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While we watched an incredible ending to another football season and saw a new champion crowned in Minnesota (congratulations Philadelphia!) we couldn’t help but think about a blog post we read from the National Institute of Standards and Technology (Check it out here) reflecting on what the World Series would look like without manufacturing. The game and the article spurred discussion in our building where football is more often the sport of choice and led to us asking a similar question: What would the conclusion of a football season look like without manufacturing? 

Wilson sporting goods, headquartered in Chicago supplies all the footballs for the big game. Without Wilson, a quarterback is just a guy waiting to get tackled and kickers would be kicking air which is far less entertaining. Meanwhile, companies like Riddell and XTech provide padding from helmets to shoulders to knees which all help to protect the players.

Those field goal posts that each team’s kicker seemed to struggle mightily to kick through in the big game? Believe it or not those did not grow out of the ground, instead they came from Sports field Specialties in New York. Speaking of ground, the turf on the field during the Big Game didn’t grow inside the dome, instead it was manufactured down in Georgia. 

All the activity on the field would be a mess without manufacturing for sure, but what about the game for the fans in the stands? Closest to our hearts, it pains us to think of the numerous fans who would be tumbling down the stairs in the stands with no handrail to grasp onto or the poor soul whose $15.00 beer and $10.00 nachos just tumbled over a wall because there was no protective rail. 

Even if they were somehow able to get railing to Minnesota, without manufacturing there would be no place to install the railing….no concrete or steel for the structures, no pipe for plumbing, or (crucially on a February Sunday in Minnesota) ductwork for heat. The fans would be rather uncomfortable sitting on the ground as no seats would be available, not to mention the general unpleasantness of 0-degree weather. Not even a hot coffee and a snack would be able to warm you up as there would be no cups for coffee or receptacles for snacks.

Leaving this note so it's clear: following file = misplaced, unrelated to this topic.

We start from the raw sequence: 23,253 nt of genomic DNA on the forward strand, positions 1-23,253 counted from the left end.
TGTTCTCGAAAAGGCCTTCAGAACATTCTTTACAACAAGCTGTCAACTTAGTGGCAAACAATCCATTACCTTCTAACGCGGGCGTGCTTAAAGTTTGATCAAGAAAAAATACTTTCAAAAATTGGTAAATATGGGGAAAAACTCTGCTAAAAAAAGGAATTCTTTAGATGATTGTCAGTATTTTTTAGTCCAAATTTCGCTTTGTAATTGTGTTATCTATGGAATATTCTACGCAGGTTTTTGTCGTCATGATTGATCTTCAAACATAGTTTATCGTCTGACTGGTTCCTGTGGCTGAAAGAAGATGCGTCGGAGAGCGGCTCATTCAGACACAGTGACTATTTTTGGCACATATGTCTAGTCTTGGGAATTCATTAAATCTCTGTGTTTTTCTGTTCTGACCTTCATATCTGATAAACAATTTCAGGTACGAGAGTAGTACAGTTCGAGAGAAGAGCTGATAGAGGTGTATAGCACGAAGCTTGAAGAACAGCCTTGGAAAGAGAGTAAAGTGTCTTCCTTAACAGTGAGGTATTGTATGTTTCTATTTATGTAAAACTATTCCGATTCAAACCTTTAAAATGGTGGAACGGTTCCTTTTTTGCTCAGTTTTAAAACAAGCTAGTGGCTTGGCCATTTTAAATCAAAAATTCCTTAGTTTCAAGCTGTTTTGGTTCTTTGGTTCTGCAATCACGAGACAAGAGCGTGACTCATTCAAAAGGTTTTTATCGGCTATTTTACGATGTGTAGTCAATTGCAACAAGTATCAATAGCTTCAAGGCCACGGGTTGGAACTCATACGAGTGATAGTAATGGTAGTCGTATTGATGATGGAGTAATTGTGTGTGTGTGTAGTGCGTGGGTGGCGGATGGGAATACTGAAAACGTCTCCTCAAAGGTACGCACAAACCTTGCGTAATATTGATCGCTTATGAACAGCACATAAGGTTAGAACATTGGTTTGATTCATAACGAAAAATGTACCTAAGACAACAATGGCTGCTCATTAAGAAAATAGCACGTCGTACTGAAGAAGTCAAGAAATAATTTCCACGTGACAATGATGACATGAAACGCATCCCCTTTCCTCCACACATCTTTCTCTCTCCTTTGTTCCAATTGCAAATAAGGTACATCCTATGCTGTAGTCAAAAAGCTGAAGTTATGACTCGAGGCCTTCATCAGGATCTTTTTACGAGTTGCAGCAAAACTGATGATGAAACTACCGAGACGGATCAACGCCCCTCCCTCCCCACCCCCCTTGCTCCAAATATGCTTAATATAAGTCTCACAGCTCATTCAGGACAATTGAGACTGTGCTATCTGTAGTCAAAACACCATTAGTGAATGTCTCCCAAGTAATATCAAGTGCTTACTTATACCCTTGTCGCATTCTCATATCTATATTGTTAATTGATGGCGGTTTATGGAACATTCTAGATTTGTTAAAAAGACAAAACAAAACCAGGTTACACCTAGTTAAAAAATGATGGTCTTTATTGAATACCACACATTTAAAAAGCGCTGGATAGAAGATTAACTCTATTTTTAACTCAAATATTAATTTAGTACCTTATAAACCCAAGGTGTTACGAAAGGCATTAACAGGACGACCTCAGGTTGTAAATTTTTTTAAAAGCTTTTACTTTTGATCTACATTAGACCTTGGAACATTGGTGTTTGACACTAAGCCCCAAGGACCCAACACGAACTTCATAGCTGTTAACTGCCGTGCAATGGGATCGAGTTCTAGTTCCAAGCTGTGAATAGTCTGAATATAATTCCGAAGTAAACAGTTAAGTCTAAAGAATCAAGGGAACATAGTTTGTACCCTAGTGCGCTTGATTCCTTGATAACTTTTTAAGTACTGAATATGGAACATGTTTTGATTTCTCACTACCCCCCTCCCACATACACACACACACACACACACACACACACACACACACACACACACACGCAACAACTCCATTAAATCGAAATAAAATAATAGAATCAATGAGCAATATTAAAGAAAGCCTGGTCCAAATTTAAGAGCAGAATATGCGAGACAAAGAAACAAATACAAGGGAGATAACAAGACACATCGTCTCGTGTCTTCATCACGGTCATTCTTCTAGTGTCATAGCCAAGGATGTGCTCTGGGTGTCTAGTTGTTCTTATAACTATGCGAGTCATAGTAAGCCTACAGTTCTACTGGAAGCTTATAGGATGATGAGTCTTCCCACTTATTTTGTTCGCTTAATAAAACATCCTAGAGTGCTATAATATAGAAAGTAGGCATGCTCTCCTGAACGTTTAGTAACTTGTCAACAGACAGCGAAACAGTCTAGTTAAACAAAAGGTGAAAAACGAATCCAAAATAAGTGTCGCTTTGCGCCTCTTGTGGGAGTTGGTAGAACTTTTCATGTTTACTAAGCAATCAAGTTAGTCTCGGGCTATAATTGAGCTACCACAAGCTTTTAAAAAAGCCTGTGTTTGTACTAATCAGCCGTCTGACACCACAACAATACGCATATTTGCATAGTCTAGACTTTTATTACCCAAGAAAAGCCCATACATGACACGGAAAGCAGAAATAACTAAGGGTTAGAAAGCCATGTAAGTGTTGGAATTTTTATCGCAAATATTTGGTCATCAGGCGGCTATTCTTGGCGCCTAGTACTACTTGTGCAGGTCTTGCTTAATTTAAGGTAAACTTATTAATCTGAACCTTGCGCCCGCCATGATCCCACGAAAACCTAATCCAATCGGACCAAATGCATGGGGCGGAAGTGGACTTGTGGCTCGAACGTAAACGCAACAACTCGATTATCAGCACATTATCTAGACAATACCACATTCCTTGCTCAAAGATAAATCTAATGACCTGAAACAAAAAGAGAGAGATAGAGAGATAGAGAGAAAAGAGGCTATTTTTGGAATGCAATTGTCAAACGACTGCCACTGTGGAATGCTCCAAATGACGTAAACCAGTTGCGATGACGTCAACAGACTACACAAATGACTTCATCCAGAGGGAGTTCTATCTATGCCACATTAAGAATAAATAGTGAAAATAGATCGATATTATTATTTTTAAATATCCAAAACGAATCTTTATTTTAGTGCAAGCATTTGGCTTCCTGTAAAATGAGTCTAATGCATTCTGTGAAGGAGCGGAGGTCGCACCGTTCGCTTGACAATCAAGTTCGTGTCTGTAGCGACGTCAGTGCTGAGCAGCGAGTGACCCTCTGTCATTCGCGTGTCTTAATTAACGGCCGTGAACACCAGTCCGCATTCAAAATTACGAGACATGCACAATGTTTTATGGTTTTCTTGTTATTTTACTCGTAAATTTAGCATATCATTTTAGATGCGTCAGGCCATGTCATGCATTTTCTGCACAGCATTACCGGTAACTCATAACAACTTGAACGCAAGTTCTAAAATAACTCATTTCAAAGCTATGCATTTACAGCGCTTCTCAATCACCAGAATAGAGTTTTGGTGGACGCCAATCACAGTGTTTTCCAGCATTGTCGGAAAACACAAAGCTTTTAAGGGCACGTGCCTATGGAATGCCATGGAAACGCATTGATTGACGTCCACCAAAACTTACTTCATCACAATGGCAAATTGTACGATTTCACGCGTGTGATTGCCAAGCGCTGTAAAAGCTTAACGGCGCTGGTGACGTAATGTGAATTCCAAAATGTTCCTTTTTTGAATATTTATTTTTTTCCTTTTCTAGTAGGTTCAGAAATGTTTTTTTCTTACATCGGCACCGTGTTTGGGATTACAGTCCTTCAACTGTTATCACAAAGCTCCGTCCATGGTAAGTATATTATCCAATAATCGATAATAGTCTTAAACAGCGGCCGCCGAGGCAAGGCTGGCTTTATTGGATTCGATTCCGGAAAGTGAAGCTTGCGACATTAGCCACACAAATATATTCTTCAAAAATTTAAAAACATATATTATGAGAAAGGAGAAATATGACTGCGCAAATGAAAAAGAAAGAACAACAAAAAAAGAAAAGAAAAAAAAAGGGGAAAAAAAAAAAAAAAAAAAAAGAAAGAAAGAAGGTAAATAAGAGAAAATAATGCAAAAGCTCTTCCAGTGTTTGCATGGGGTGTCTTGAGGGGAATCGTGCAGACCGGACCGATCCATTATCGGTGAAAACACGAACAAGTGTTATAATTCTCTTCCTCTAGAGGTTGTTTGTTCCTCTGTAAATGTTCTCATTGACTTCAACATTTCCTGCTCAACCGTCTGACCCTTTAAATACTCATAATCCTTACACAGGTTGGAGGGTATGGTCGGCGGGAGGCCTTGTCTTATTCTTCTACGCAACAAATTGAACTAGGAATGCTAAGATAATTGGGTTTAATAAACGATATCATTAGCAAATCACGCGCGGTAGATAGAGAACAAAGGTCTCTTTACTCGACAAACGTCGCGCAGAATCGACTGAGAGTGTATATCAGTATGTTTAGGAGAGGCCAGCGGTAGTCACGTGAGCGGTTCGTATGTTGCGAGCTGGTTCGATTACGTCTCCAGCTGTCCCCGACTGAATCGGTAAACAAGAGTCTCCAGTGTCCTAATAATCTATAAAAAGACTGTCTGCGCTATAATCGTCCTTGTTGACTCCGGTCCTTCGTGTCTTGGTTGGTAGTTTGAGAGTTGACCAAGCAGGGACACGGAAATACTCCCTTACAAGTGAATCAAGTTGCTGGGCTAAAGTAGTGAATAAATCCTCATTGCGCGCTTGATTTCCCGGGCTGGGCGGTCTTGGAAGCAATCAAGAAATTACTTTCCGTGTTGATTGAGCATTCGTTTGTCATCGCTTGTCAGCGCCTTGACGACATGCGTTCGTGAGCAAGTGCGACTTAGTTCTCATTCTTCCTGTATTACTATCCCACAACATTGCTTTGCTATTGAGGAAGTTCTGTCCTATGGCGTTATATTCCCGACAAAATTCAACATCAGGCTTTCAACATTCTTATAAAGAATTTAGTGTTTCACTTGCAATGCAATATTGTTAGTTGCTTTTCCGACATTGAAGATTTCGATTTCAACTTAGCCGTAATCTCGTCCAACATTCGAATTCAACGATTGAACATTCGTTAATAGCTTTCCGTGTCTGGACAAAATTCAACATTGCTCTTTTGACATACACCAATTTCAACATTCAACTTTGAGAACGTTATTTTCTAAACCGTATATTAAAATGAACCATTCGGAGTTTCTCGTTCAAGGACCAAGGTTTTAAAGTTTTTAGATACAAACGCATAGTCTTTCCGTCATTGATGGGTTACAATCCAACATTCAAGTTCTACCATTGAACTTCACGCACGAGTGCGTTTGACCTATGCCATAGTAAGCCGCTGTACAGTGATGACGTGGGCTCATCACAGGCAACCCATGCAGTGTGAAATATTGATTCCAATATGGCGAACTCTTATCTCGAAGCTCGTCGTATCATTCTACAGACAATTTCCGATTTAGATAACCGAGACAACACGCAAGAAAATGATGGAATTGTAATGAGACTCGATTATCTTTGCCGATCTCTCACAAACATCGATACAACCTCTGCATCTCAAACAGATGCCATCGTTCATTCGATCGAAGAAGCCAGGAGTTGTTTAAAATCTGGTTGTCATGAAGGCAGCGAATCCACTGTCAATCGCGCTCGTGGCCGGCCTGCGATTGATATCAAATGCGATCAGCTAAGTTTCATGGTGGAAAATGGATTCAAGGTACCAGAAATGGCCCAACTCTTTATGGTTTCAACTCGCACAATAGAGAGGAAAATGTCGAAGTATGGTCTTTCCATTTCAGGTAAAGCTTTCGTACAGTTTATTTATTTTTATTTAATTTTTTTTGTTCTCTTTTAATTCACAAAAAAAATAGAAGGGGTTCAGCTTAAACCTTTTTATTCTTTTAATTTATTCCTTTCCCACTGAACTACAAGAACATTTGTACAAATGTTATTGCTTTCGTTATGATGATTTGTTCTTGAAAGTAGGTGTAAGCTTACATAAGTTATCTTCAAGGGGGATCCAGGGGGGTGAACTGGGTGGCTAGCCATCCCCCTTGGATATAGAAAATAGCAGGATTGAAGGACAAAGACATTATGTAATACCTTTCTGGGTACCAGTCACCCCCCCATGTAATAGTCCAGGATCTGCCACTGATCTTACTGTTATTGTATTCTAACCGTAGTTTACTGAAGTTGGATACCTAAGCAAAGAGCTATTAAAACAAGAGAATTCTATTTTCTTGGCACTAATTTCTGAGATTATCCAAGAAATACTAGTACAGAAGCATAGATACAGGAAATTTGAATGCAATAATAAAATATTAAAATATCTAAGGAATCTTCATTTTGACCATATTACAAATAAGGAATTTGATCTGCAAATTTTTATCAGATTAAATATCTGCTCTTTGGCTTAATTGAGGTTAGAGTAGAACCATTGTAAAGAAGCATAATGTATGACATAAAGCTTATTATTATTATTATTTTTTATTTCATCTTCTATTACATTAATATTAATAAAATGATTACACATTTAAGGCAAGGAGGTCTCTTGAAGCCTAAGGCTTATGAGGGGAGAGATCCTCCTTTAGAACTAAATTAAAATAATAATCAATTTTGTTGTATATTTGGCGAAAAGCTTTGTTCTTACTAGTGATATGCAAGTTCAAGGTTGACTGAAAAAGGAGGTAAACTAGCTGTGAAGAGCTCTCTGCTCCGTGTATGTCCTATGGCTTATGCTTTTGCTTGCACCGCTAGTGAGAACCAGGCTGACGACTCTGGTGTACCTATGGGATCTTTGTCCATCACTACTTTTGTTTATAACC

Think of the actual gameplay of the Big Game without manufacturing. The coaches would have no headsets to talk out their plan, and no Gatorade to bathe in should they come out victorious. Officiating would somehow be even more difficult than it already is with no whistle to blow and no flags to throw. Instant replay for close plays? Not without camera’s and video screens! Without someone to manufacture them, there would be no uniforms for players, no water to guzzle during timeouts, and no towels to wipe up sweaty hands. Without manufacturing, you just have a couple hundred people standing on a patch of grass…. seems less fun.

The only silver lining to the Big Game with no manufacturing that we could come up with? The commercials would probably still make us laugh (although we haven’t figured out what they would be promoting or how we would watch them).

 Analysts and experts will throw out facts and figures and statistics to show the importance of manufacturing in America. However, sometimes it is more powerful to take a step back and look at something we take for grated like a football game to see just how strong an impact manufacturing has on our daily lives. Trust us, we have thought it through and the big game would be a big dud without manufacturing!

Superior Aluminum Products is a major proponent for the continued advancement of manufacturing in America and for the continued efforts to get more individuals involved. Each year on the first Friday in October, Manufacturing Day (sponsored by the National Association of Manufacturers) takes place throughout the country. Here at Superior, we happily host several groups of high school students on tours of our building to stir excitement and remove misconceptions about manufacturing. Consider checking out Manufacturing Day yourself this year and help usher in the next wave of great employees. After all, shouldn’t generations to come be able to enjoy a spectacle like the one we were treated to in Minnesota?